With top quality illustration, including new photography of the celebrated Stoclet Frieze, the book follows Klimt through his prominent role in the Secessionist movement of 1897, his candid rendering of the female body, and his lustrous “golden phase” when gold leaf brought a shimmering tone and texture to such beloved works as The Kiss and Portrait of Adele Bloch-Bauer I, also known as The Woman in Gold.
Through luminous spreads and carefully curated details, the monograph traces the repertoire of Japanese, Byzantine, and allegorical stimuli that informed Klimt’s flattened perspectives, his symbolic vocabulary, and his mosaic-like textures.
Drawing upon contemporary critics and voices, the book also examines the art world’s polarized reception to Klimt’s pictures as much as his own stylistic trajectory. From his landscape painting to erotic works to the controversial ceiling for the Great Hall of the University of Vienna, we see how Klimt’s admixture of tradition and daring divided the press and public—becried by some as a pornographer, hailed by others as a modern maestro.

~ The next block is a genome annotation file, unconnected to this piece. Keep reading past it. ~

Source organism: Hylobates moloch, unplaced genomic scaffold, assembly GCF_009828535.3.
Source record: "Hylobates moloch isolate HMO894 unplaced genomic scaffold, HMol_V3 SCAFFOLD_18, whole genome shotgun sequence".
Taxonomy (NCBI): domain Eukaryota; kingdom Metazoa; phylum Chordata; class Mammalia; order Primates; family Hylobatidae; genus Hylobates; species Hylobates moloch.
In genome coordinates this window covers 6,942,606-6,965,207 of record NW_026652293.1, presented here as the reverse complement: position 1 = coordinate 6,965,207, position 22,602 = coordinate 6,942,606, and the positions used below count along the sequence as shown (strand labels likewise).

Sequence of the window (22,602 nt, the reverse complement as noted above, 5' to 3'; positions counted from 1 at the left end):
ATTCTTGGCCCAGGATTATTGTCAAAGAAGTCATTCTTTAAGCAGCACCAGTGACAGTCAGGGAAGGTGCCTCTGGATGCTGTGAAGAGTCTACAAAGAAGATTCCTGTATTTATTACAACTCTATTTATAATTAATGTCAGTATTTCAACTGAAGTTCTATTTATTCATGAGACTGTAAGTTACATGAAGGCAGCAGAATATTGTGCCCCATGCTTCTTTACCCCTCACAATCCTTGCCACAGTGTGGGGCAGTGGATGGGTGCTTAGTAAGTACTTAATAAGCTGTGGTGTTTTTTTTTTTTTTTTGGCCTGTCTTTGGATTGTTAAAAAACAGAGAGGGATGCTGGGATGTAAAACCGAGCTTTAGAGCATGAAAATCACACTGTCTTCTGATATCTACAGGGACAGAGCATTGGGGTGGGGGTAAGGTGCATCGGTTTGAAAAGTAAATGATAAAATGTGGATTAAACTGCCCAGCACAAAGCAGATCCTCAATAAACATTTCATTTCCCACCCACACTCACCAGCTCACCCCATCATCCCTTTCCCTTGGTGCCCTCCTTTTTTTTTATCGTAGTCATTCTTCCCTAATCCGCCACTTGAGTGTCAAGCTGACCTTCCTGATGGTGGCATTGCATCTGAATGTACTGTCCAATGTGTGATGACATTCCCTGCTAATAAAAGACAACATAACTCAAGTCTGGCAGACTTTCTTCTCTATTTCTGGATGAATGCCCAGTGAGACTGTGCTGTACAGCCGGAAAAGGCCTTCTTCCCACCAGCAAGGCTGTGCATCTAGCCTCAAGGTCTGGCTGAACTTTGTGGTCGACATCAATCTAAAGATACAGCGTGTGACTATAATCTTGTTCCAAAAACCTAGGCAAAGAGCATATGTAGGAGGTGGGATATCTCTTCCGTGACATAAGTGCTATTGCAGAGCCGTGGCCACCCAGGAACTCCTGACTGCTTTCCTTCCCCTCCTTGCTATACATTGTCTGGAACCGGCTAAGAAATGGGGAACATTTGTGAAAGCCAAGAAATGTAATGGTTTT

About the Author
Tobias G. Natter is an internationally acknowledged expert on art in “Vienna around 1900.” For many years he worked at the Austrian Belvedere Gallery in Vienna, latterly as head curator. He also worked as guest curator at the Tate Liverpool, the Neue Galerie New York, the Hamburger Kunsthalle, the Schirn in Frankfurt am Main, and the Jewish Museum in Vienna. From 2006 to 2011, he directed the Vorarlberg Museum in Bregenz, and from 2011 to 2013 was director of the Leopold Museum in Vienna. In 2014 he founded Natter Fine Arts, which specializes in assessing works of art and developing exhibition concepts. His many publication projects include the complete catalogue of Klimt paintings, published in 2012.
"Guaranteed to work up a fervor."
"Never have there been such illustrations... that give us the grain of canvas and every precious decorative element in the stupendous mosaics of the Palais Stoclet, the Sistine Chapel of Secessionism."